slow.\cite{emmart2010high}

Pairs of integers $(a \in \mathbb{Z},b \in \mathbb{Z}\setminus 0)$ can be used to represent rationals. This allows
values such as $\frac{1}{3}$ to be represented exactly, whereas in fixed or floatingpoint formats,
this would have a recurring representation:
@@ 188,6 +187,15 @@ Whereas with a rational type, this is simply $\frac{1}{3}$.
Rationals do not have a unique representation for each value, typically the reduced fraction is used
as a characteristic element.
+While traditionally, GPUs have supported some approximation of IEEE 754's 32bit floats,
+modern graphics processors also support 16bit\cite{nv_half_float} and 64bit\cite{arb_gpu_shader_fp64}
+IEEE floats, though some features of IEEE floats, like denormals and NaNs are not always supported.
+Note, however, that some parts of the GPU are only able to use some formats,
+so precision will likely be truncated at some point before display.
+Higher precision numeric types can be implemented or used on the GPU, but are
+slow.\cite{emmart2010high}
+
+
\section{Document Formats}
Most existing document formats  such as the venerable PostScript and PDF  are, however, designed to imitate
@@ 203,7 +211,7 @@ renderer.
The process of creating and displaying a document is a rather universal one (\ref{documenttimeline}), though
different document formats approach it slightly differently. A document often begins as raw content: text and images
(be they raster or vector) and it must end up as a set of photons flying towards the reader's eyes.
+(be they raster or vector) and it must end up as a stream of photons flying towards the reader's eyes.
\begin{figure}
\label{documenttimeline}
@@ 274,7 +282,7 @@ which already have their elements placed.
PDF documents represent a particular layout, and must be rasterized before display.
\item[SVG]
 Scalable Vector Graphics (SVG) is a vector graphics document format\cite{svg2011} which uses the Document Object Model. It consists of a tree of matrix transforms,
+ Scalable Vector Graphics (SVG) is a vector graphics document format\cite{svg20111.1} which uses the Document Object Model. It consists of a tree of matrix transforms,
with objects such as vector paths (made up of B\'ezier curves) and text at the leaves.
\end{description}
@@ 307,7 +315,7 @@ representable with the \emph{real} type have been specified differently: the lar
$\pm1.175 \times 10^{38}$ with approximately $5$ decimal digits of precision \emph{in the fractional part}.
Adobe's implementation of PDF uses both IEEE 754 single precision floatingpoint numbers and (for some calculations, and in previous versions) 16.16 bit fixedpoint values.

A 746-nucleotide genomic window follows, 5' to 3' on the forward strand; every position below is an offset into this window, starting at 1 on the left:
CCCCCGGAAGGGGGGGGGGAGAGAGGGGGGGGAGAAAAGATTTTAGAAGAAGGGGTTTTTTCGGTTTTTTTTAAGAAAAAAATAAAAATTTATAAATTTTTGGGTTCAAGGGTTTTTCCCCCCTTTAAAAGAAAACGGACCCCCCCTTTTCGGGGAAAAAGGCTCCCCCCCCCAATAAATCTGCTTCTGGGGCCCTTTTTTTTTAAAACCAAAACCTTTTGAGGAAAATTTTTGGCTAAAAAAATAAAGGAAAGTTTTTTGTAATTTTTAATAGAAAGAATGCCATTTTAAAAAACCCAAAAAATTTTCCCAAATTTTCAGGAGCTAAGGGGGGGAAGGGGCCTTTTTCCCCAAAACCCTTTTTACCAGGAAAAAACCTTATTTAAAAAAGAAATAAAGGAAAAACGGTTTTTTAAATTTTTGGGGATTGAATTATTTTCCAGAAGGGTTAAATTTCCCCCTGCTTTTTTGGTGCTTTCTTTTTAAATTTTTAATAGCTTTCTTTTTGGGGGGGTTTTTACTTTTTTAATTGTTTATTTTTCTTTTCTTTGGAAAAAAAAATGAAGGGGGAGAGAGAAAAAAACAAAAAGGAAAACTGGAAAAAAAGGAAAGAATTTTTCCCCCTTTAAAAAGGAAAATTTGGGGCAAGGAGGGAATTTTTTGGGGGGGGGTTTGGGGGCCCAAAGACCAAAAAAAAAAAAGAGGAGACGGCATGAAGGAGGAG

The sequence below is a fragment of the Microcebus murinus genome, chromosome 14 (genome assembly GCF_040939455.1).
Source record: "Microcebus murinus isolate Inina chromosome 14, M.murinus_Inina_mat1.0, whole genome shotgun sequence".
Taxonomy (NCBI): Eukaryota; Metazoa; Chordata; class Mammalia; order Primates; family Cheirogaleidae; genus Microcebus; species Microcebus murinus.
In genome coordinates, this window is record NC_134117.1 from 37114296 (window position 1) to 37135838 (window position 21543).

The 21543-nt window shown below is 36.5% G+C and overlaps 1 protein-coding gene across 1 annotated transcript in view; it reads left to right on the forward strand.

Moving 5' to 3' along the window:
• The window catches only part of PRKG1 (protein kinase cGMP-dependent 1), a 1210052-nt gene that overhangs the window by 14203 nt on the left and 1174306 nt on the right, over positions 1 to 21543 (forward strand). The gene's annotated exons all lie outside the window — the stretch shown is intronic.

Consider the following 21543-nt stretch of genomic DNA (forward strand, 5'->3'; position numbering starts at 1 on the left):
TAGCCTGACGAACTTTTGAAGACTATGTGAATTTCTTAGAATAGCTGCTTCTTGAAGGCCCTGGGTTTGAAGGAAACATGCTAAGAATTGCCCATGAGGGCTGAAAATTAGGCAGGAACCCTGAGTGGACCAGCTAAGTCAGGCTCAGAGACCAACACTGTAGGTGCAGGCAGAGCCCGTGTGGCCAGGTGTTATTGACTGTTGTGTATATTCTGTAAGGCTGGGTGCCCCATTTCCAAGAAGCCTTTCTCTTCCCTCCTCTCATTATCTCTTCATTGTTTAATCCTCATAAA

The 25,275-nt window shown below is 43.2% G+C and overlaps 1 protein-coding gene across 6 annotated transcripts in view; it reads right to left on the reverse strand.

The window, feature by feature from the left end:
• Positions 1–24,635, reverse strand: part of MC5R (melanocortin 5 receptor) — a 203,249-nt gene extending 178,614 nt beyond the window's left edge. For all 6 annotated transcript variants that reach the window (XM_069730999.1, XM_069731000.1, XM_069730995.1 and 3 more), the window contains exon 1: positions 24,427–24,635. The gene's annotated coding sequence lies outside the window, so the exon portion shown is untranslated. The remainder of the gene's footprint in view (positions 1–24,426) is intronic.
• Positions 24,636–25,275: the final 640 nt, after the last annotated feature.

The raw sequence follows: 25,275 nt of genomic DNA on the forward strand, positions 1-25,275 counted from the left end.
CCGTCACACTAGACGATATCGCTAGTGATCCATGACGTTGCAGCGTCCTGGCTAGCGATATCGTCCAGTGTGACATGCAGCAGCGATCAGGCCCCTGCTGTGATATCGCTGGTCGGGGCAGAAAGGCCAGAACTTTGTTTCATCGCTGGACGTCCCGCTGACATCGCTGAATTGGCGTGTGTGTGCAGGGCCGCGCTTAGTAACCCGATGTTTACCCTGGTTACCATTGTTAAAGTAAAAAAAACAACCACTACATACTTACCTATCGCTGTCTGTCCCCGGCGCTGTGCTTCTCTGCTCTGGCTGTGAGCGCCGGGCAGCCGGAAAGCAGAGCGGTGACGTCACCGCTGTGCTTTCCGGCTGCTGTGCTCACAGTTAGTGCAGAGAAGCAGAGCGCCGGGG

The SVG specification\cite{svg2011} specifies numbers as strings with a decimal representation of the number.
+The SVG specification\cite{svg20111.1} specifies numbers as strings with a decimal representation of the number.
It is stated that a ``Conforming SVG Viewer'' must have ``all visual rendering accurate to within one device pixel to the mathematically correct result at the initial 1:1
zoom ratio'' and that ``it is suggested that viewers attempt to keep a high degree of accuracy when zooming.''
A ``Conforming HighQuality SVG Viewer'' must use ``doubleprecision floating point\footnote{Presumably the 64bit IEEE 754 ``double'' type.}'' for computations involving
@@ 324,11 +332,16 @@ only processs  or \emph{cull}  parts of the document which are not onscre
The quadtree\cite{finkel1974quad}is a data structure  one of a family of \emph{spatial}
data structures  which recursively breaks down space into smaller subregions
which can be processed independently. Points (or other objects) are added to a single
node, which if certain criteria are met  typically the number of points in a node
exceeding a maximum, though in our case likely the level of precision required exceeding
that supported by the data type in use  is split into four equalsized subregions, and
+node which (if certain criteria are met) is split into four equalsized subregions, and
points attached to the region which contains them.
+Quadtrees have been used in computer graphics for both culling  excluding objects in
+nodes which are not visible  and ``level of detail'', where different levels of the quadtree store
+different quality versions of objects or data\cite{zerbst2004game}.
+Typically the number of points in a node
+exceeding a maximum triggers this split, though in our case likely the level of precision required exceeding
+that supported by the data type in use.
+
In this project, we will be experimenting with a form of quadtree in which each
node has its own independent coordinate system, allowing us to store some spatial
information\footnote{One bit percoordinate, perlevel of the quadtree} within the